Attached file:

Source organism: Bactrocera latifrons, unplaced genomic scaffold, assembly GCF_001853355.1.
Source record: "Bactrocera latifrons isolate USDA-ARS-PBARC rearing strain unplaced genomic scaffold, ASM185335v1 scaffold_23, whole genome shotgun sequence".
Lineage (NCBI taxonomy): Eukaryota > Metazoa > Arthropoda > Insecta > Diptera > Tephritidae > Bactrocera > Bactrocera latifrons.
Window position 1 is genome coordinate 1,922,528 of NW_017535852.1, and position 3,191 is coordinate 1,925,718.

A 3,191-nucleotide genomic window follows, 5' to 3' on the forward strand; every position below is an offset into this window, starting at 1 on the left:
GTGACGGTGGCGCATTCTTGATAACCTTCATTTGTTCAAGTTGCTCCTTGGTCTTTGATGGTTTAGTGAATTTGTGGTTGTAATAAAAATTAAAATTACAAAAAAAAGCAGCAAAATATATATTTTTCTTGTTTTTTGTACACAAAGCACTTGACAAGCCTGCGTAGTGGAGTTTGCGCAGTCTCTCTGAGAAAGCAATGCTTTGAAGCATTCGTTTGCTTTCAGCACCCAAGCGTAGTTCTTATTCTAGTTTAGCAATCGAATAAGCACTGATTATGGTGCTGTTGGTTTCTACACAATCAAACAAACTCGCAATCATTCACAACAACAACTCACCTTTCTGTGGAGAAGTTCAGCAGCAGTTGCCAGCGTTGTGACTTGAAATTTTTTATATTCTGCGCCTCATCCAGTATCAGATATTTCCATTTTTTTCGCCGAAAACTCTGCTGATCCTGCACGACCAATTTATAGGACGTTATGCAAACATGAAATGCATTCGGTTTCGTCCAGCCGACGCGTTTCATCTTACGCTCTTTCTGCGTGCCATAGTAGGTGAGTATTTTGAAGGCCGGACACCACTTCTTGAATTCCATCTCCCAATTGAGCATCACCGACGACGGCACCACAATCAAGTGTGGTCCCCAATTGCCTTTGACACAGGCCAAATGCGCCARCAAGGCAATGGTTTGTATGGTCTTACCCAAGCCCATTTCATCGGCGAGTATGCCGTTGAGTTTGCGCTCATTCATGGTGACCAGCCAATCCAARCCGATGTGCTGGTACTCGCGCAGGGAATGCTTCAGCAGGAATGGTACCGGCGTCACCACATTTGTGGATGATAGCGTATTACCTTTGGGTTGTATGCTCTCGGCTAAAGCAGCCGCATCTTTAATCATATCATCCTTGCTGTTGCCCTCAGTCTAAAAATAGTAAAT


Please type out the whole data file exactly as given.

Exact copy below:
Source organism: Bactrocera latifrons, unplaced genomic scaffold, assembly GCF_001853355.1.
Source record: "Bactrocera latifrons isolate USDA-ARS-PBARC rearing strain unplaced genomic scaffold, ASM185335v1 scaffold_23, whole genome shotgun sequence".
Lineage (NCBI taxonomy): Eukaryota > Metazoa > Arthropoda > Insecta > Diptera > Tephritidae > Bactrocera > Bactrocera latifrons.
Window position 1 is genome coordinate 1,922,528 of NW_017535852.1, and position 3,191 is coordinate 1,925,718.

A 3,191-nucleotide genomic window follows, 5' to 3' on the forward strand; every position below is an offset into this window, starting at 1 on the left:
GTGACGGTGGCGCATTCTTGATAACCTTCATTTGTTCAAGTTGCTCCTTGGTCTTTGATGGTTTAGTGAATTTGTGGTTGTAATAAAAATTAAAATTACAAAAAAAAGCAGCAAAATATATATTTTTCTTGTTTTTTGTACACAAAGCACTTGACAAGCCTGCGTAGTGGAGTTTGCGCAGTCTCTCTGAGAAAGCAATGCTTTGAAGCATTCGTTTGCTTTCAGCACCCAAGCGTAGTTCTTATTCTAGTTTAGCAATCGAATAAGCACTGATTATGGTGCTGTTGGTTTCTACACAATCAAACAAACTCGCAATCATTCACAACAACAACTCACCTTTCTGTGGAGAAGTTCAGCAGCAGTTGCCAGCGTTGTGACTTGAAATTTTTTATATTCTGCGCCTCATCCAGTATCAGATATTTCCATTTTTTTCGCCGAAAACTCTGCTGATCCTGCACGACCAATTTATAGGACGTTATGCAAACATGAAATGCATTCGGTTTCGTCCAGCCGACGCGTTTCATCTTACGCTCTTTCTGCGTGCCATAGTAGGTGAGTATTTTGAAGGCCGGACACCACTTCTTGAATTCCATCTCCCAATTGAGCATCACCGACGACGGCACCACAATCAAGTGTGGTCCCCAATTGCCTTTGACACAGGCCAAATGCGCCARCAAGGCAATGGTTTGTATGGTCTTACCCAAGCCCATTTCATCGGCGAGTATGCCGTTGAGTTTGCGCTCATTCATGGTGACCAGCCAATCCAARCCGATGTGCTGGTACTCGCGCAGGGAATGCTTCAGCAGGAATGGTACCGGCGTCACCACATTTGTGGATGATAGCGTATTACCTTTGGGTTGTATGCTCTCGGCTAAAGCAGCCGCATCTTTAATCATATCATCCTTGCTGTTGCCCTCAGTCTAAAAATAGTAAAT